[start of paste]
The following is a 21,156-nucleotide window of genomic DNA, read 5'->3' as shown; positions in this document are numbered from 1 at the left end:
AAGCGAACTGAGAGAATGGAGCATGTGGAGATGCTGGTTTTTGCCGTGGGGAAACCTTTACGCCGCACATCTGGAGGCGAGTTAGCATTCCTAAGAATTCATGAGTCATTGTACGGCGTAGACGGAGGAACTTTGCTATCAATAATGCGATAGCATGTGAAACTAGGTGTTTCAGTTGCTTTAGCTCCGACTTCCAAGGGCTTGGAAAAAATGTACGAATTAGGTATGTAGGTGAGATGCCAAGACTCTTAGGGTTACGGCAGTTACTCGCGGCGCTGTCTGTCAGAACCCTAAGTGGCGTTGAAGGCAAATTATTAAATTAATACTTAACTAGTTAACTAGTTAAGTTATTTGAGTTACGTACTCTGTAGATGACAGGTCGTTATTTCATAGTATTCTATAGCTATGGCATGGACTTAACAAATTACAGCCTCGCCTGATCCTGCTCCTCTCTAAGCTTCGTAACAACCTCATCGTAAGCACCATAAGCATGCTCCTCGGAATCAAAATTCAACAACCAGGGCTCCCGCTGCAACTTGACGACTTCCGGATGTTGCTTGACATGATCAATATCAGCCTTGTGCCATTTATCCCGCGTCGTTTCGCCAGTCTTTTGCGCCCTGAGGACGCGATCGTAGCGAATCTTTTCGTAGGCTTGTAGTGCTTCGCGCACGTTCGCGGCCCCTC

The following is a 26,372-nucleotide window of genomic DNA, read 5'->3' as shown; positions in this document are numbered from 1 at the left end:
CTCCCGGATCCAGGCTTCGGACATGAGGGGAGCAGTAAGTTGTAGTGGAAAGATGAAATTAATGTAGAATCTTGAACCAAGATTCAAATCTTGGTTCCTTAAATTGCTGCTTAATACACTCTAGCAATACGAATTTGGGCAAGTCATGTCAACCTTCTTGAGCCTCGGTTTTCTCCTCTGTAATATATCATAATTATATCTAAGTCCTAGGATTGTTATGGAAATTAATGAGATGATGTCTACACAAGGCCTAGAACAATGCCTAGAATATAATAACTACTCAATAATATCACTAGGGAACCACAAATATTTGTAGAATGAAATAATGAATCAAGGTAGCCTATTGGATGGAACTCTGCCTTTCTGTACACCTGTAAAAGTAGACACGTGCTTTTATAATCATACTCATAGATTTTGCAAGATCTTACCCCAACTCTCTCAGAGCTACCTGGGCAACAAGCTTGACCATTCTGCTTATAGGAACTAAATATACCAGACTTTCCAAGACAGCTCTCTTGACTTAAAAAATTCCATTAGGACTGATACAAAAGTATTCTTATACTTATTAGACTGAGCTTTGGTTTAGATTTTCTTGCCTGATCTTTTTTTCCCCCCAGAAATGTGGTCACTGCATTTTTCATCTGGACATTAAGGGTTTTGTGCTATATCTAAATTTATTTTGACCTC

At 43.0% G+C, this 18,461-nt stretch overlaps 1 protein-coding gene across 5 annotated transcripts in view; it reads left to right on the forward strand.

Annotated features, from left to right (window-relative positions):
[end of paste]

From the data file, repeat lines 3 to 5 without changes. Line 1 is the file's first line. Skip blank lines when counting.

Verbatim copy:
The following is a 26,372-nucleotide window of genomic DNA, read 5'->3' as shown; positions in this document are numbered from 1 at the left end:
CTCCCGGATCCAGGCTTCGGACATGAGGGGAGCAGTAAGTTGTAGTGGAAAGATGAAATTAATGTAGAATCTTGAACCAAGATTCAAATCTTGGTTCCTTAAATTGCTGCTTAATACACTCTAGCAATACGAATTTGGGCAAGTCATGTCAACCTTCTTGAGCCTCGGTTTTCTCCTCTGTAATATATCATAATTATATCTAAGTCCTAGGATTGTTATGGAAATTAATGAGATGATGTCTACACAAGGCCTAGAACAATGCCTAGAATATAATAACTACTCAATAATATCACTAGGGAACCACAAATATTTGTAGAATGAAATAATGAATCAAGGTAGCCTATTGGATGGAACTCTGCCTTTCTGTACACCTGTAAAAGTAGACACGTGCTTTTATAATCATACTCATAGATTTTGCAAGATCTTACCCCAACTCTCTCAGAGCTACCTGGGCAACAAGCTTGACCATTCTGCTTATAGGAACTAAATATACCAGACTTTCCAAGACAGCTCTCTTGACTTAAAAAATTCCATTAGGACTGATACAAAAGTATTCTTATACTTATTAGACTGAGCTTTGGTTTAGATTTTCTTGCCTGATCTTTTTTTCCCCCCAGAAATGTGGTCACTGCATTTTTCATCTGGACATTAAGGGTTTTGTGCTATATCTAAATTTATTTTGACCTC

At 43.0% G+C, this 18,461-nt stretch overlaps 1 protein-coding gene across 5 annotated transcripts in view; it reads left to right on the forward strand.